The Nats stayed gritty. No one told Anderson Hernandez and Cristian Guzman that they were 59-100 going into the game, and the Phillies' bullpen bent a bit. The hometown team yielded another run, and going into the bottom of the eighth it was 3-2, Phillies. Up until that time, of course, the story was Moyer, Werth's home run, and two great fielding plays by Jimmy Rollins, one on a funny hop to short that he grabbed at eye level to make an inning-ending play, the other a spectacular over-the-shoulder catch in short center that prevented a big Nats' inning. On that play, Rollins collided with Shane Victorino, but thankfully the starting centerfielder wasn't hurt. After that collision, the Phillies' fans saw skipper Charlie Manuel run as fast as he probably can to check on his speedy outfielder. As Manuel ran back to the dugout with equal vigor, he received a nice ovation from the fans.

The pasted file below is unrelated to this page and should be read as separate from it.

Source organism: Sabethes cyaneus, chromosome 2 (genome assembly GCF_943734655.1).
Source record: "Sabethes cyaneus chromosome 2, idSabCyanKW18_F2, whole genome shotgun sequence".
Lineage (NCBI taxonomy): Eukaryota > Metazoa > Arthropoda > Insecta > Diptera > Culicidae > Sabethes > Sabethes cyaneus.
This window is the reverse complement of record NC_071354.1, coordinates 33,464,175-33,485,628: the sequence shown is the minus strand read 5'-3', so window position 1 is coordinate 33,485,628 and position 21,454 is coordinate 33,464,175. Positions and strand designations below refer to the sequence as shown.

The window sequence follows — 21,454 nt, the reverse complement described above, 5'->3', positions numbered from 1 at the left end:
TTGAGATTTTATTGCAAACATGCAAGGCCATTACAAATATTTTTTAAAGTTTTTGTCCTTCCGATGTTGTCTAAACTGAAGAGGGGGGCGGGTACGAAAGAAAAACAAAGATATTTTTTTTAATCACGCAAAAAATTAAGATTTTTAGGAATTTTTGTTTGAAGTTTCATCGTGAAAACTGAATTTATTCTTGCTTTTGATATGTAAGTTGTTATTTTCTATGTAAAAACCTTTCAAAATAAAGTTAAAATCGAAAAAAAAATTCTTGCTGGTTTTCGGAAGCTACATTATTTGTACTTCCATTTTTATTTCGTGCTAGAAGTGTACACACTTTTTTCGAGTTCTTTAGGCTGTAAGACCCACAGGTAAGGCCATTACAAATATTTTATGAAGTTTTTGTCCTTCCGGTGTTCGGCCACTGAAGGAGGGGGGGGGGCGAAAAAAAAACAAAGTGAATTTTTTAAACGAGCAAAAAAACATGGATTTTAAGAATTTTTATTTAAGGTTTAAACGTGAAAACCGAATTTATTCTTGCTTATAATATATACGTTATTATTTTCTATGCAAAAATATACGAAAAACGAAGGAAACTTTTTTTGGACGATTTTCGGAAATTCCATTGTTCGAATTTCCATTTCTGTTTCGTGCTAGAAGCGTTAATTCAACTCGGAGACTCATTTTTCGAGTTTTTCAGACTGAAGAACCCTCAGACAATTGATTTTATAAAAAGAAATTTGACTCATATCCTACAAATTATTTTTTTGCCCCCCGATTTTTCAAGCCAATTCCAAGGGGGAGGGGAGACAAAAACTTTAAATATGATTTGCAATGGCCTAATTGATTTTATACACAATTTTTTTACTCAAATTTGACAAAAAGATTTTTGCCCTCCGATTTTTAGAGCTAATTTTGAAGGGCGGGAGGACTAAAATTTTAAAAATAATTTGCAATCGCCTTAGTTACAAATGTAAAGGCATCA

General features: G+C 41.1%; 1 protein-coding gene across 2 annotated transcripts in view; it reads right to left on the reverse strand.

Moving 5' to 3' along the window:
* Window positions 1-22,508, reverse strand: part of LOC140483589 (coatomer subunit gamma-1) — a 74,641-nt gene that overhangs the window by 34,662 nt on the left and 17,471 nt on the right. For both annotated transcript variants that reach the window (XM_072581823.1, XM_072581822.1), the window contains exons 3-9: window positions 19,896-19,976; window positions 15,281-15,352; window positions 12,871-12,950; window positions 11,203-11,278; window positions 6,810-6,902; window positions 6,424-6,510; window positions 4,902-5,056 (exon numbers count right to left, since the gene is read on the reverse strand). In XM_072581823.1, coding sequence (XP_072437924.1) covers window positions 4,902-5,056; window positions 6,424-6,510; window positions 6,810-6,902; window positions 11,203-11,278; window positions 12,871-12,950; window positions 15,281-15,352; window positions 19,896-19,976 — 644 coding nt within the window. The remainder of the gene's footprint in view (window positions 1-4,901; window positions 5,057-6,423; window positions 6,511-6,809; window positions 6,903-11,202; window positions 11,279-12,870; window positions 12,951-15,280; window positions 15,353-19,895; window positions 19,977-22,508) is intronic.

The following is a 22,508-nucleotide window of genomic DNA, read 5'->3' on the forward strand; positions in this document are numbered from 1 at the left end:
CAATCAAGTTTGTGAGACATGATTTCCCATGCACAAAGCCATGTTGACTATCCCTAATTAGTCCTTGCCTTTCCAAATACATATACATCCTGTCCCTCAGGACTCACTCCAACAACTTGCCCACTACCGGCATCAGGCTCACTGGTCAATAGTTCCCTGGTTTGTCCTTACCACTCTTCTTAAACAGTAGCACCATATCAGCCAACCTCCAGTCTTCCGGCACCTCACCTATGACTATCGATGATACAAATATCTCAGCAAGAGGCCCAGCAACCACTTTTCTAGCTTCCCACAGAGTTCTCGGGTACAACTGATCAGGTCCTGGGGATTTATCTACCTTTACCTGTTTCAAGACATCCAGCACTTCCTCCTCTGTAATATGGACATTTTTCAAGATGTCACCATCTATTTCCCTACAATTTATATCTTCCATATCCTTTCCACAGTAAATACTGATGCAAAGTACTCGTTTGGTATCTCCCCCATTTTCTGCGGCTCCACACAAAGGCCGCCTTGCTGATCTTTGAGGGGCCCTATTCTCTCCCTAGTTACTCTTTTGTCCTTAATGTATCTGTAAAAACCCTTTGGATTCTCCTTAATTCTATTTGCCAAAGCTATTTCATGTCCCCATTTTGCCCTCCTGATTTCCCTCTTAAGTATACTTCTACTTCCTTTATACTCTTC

In the bottom of the eighth, Victorino singled, and then 3B Pedro Feliz doubled to left center. Watching Victorino run three bases at a time is a true treat, and he sped to the plate, giving the Phillies a 4-2 lead. I then explained to the kids that this run is called an "insurance" run, because it's great to go into the last inning with an extra run, just in case.

Enter "Lights Out" Brad Lidge, the Phillies' closer, who was 40-40 in save attempts during the season. You would have figured that he would nail down the victory, enabling the team to start the party. Why not? He had been perfect all year, and, after all, the Nats were 59-100 while the Phillies were 77-0 when holding the lead after eight innings, the best record in the majors.